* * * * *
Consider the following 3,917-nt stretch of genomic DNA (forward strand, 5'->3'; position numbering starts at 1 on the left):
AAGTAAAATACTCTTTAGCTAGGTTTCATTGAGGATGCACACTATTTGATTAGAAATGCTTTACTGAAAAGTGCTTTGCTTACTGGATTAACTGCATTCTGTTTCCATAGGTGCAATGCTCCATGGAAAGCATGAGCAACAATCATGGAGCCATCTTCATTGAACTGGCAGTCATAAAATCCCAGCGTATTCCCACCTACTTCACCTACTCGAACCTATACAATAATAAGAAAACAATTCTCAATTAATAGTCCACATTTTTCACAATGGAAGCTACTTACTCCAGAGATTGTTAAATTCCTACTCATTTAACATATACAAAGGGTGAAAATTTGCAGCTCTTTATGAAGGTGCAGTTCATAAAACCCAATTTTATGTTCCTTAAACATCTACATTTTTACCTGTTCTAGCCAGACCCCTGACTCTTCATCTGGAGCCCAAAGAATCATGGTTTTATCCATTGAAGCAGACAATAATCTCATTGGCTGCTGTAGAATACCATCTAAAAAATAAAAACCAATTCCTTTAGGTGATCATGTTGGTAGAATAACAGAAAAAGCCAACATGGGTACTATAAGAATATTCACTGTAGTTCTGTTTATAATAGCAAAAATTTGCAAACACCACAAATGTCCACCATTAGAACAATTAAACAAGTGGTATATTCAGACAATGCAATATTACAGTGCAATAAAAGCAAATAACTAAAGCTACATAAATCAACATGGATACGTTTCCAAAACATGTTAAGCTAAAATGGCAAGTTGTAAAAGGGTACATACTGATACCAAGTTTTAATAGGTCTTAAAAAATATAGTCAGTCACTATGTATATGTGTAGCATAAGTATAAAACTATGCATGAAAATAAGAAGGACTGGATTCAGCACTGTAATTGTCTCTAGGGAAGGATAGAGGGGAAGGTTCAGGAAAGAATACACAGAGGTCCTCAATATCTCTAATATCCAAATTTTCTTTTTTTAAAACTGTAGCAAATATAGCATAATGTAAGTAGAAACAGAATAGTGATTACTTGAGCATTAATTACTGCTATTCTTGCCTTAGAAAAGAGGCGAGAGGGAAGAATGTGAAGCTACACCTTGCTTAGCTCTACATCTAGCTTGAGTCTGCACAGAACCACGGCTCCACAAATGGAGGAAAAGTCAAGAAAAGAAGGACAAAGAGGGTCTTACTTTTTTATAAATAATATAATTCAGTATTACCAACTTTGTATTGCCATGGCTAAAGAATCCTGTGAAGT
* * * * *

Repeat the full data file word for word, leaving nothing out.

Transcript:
Consider the following 3,917-nt stretch of genomic DNA (forward strand, 5'->3'; position numbering starts at 1 on the left):
AAGTAAAATACTCTTTAGCTAGGTTTCATTGAGGATGCACACTATTTGATTAGAAATGCTTTACTGAAAAGTGCTTTGCTTACTGGATTAACTGCATTCTGTTTCCATAGGTGCAATGCTCCATGGAAAGCATGAGCAACAATCATGGAGCCATCTTCATTGAACTGGCAGTCATAAAATCCCAGCGTATTCCCACCTACTTCACCTACTCGAACCTATACAATAATAAGAAAACAATTCTCAATTAATAGTCCACATTTTTCACAATGGAAGCTACTTACTCCAGAGATTGTTAAATTCCTACTCATTTAACATATACAAAGGGTGAAAATTTGCAGCTCTTTATGAAGGTGCAGTTCATAAAACCCAATTTTATGTTCCTTAAACATCTACATTTTTACCTGTTCTAGCCAGACCCCTGACTCTTCATCTGGAGCCCAAAGAATCATGGTTTTATCCATTGAAGCAGACAATAATCTCATTGGCTGCTGTAGAATACCATCTAAAAAATAAAAACCAATTCCTTTAGGTGATCATGTTGGTAGAATAACAGAAAAAGCCAACATGGGTACTATAAGAATATTCACTGTAGTTCTGTTTATAATAGCAAAAATTTGCAAACACCACAAATGTCCACCATTAGAACAATTAAACAAGTGGTATATTCAGACAATGCAATATTACAGTGCAATAAAAGCAAATAACTAAAGCTACATAAATCAACATGGATACGTTTCCAAAACATGTTAAGCTAAAATGGCAAGTTGTAAAAGGGTACATACTGATACCAAGTTTTAATAGGTCTTAAAAAATATAGTCAGTCACTATGTATATGTGTAGCATAAGTATAAAACTATGCATGAAAATAAGAAGGACTGGATTCAGCACTGTAATTGTCTCTAGGGAAGGATAGAGGGGAAGGTTCAGGAAAGAATACACAGAGGTCCTCAATATCTCTAATATCCAAATTTTCTTTTTTTAAAACTGTAGCAAATATAGCATAATGTAAGTAGAAACAGAATAGTGATTACTTGAGCATTAATTACTGCTATTCTTGCCTTAGAAAAGAGGCGAGAGGGAAGAATGTGAAGCTACACCTTGCTTAGCTCTACATCTAGCTTGAGTCTGCACAGAACCACGGCTCCACAAATGGAGGAAAAGTCAAGAAAAGAAGGACAAAGAGGGTCTTACTTTTTTATAAATAATATAATTCAGTATTACCAACTTTGTATTGCCATGGCTAAAGAATCCTGTGAAGT